King's Manor Tudor and Stuart

The Coat of Arms of Charles I

The present-day King’s Manor backs on to the ruins of St Mary’s Abbey, now in the Museum Gardens behind.  It was originally built in c. 1270 as the Abbot’s house.

When Henry VIII was appointed Supreme Head of the Church in England in 1534, he began disbanding monastic communities across England, Wales and Ireland.  This process, known as the dissolution of the monasteries, resulted in the closure of St Mary’s Abbey in 1539.  No longer required as the Abbot’s house, the Manor was retained by the Crown and became the headquarters of the Council of the North.  The former Council Chamber is now the refectory café which can be accessed from the first courtyard.

As the headquarters of the Council of the North, King’s Manor was the official residence of the President of the Council and played host to visiting royalty.  Henry VIII, Charles I and James I all stayed here.  At this time, the former medieval Abbot’s house was enlarged and extended, including the completion of the first courtyard and the addition of a residential wing and service building. Some of the building work from the 1560s onwards reused stone from St Mary’s Abbey.  The coat of arms above the main entrance is that of Charles I – observant visitors may notice that the ‘N’ in the motto ‘Dieu et Mon Droit’ (‘God and my right’) is backwards – a careless stonemason?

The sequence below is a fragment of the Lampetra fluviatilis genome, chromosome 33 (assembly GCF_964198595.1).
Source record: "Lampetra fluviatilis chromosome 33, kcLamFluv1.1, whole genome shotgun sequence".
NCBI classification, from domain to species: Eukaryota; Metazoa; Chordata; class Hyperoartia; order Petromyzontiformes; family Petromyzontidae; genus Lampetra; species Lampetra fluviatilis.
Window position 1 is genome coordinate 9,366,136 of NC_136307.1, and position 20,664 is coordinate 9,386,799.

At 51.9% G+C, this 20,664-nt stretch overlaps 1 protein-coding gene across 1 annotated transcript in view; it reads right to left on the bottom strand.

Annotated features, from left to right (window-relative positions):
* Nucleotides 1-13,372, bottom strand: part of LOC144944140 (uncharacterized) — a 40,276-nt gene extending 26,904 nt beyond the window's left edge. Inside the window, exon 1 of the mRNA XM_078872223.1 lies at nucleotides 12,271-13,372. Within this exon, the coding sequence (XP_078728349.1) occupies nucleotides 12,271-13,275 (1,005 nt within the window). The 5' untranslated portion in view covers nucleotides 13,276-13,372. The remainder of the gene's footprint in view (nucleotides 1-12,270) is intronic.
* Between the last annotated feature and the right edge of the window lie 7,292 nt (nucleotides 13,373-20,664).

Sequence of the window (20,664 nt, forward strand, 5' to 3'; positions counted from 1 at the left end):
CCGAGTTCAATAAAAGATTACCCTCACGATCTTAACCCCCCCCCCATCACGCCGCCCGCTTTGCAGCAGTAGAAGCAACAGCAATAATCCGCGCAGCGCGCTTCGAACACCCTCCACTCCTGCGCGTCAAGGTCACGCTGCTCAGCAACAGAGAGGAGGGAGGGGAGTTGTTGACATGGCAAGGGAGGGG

King’s Manor continued as the seat of northern power until the Council of the North was abolished in 1641.

Subsequently, during the English Civil War (1642-1651), King’s Manor became the Royalist headquarters in York and was the scene of fighting between Parliamentarian forces and Royalist defenders of the city.

When Charles I was defeated in 1644 by Oliver Cromwell’s Parliamentarian forces at the Battle of Marston Moor, just outside York, the king lost control of the north of England and King’s Manor surrendered.  This marked the beginning of 200 years of decline for the building and in 1688 King’s Manor was leased out and divided up into apartments; its former glory as the seat of northern power confined to upmarket residences.

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